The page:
- Synchronous communication is the crystal meth of distributed programming. Remote Procedure Calls do not work
- Object orientation and set theories are great models. Please don’t use ORMs to make them work together. If you don’t understand SQL, please do not use a database
- “The purpose of abstraction is not to be vague, but to create a new semantic level in which one can absolutely precise” - Dijkstra
- Think in terms of transformation and flow of data - not code!
- Farley’s second law: “As soon as you realize that most people don’t know what they are doing the world makes a lot more sense..”
It’s about time (Christin Gorman)
The basic time library in your favorite programming language might be horrible. Why? Because they tend to mix two very different concepts:
- The linear progression of time
- An interpretation of time, based on politics, astronomy and history
What time is it? 1532428776. No, I mean what time is it? Well, that depends. Which epoch do you mean?
|.NET||1 Jan 0001|
|Windows||1 Jan 1601|
|Unix||1 Jan 1970|
|GPS||5 Jan 1980|
A timestamp on Windows means something completely different than a timestamp on Unix!
Time synchronization (clock drift correction) is the reason why Windows does not guarantee, that the system time increases monotonically. So you shouldn’t use it. Instead, use something different like the current tick count, or use your own sequence number.
UTC (which stands for Coordinated Universal Time) is an effort to create a system on which we can all agree.
- Store timestamps as UTC together with a time zone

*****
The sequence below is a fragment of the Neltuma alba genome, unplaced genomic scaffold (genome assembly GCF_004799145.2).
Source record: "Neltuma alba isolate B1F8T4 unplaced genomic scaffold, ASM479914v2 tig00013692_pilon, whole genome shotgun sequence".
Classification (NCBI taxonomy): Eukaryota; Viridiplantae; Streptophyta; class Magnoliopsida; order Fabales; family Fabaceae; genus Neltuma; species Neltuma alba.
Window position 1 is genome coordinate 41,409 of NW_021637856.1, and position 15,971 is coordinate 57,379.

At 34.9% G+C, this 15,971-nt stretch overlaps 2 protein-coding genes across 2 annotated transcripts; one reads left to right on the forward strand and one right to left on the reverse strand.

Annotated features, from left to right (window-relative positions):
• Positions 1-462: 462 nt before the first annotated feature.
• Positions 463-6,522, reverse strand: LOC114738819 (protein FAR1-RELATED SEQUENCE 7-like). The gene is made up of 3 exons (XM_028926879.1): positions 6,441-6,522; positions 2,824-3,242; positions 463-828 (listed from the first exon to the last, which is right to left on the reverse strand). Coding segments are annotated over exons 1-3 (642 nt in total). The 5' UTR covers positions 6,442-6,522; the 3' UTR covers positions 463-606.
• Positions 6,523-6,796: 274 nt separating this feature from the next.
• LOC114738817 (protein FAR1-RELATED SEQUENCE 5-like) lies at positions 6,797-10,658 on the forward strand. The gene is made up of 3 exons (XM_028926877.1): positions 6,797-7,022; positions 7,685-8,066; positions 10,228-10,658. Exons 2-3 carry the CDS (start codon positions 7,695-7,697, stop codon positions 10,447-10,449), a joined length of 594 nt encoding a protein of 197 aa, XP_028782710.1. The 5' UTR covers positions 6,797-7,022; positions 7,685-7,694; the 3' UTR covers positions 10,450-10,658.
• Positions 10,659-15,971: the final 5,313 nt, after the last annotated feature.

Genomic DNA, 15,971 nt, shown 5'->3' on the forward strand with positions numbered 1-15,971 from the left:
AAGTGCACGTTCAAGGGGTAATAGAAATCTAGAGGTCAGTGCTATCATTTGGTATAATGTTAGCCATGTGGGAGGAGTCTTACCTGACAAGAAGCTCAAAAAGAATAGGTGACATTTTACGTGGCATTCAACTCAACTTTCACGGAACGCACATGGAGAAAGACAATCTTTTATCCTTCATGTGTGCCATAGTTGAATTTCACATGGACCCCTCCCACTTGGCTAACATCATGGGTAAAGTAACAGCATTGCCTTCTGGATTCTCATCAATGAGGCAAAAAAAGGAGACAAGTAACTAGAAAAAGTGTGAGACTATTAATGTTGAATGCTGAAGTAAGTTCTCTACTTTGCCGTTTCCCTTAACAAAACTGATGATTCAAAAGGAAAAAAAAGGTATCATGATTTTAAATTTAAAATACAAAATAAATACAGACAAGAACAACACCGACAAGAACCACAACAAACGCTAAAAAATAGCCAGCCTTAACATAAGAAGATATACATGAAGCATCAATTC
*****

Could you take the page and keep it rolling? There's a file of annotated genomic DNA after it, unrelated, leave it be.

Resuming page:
- Do not store start/end timestamps. Instead, store a start timestamp together with a duration. This makes it much easier to deal with events such as day-light saving
- Don’t always mock out your database layer. The conversation of dates (which can depend on the time zone of your database and on the time zone of your operating system) will hunt you down
- Make date ranges inclusive from and exclusive to (start <= value < end)
PID Loops and the Art of Keeping Systems Stable (Colm MacCárthaigh)
Present -> Observe -> Feedback -> React -> (Present)
A furnace is a classical example of applied control theory: you want to keep water at a specific temperature. So what do you do? You measure the error (e.g. the water has 20°C, it should be 100°C, so the error is 80°C) and react with correcting actions based on the error. To do this, we distinguish three types of controllers:
- Takes proportional steps to correct an error (e.g. the applied heat is proportional to the measured error)
- These systems tend to oscillate around the desired state
- Adds an integral to observe an error over time
- Such a system still oscillates, but the overall error curve is flattened
- Thermostats or cruise controls use PI systems
- These systems cannot deal with shocks
- Adds a derivative component to predict future errors
Using open loops is scary. The system cannot detect a problem. Chaos engineering and observability are fine practices to find open loops. Open loop systems tend to be imperative (do this, do that), while closed loop system tend to be declarative (please get the system into my defined desired state).
Power laws are out to get you. A system failure can spread in an exponential way. These failures can be kept in their cages by building smaller systems (which decrease the overall “blasting radius”). Other techniques include:
- Exponential back-off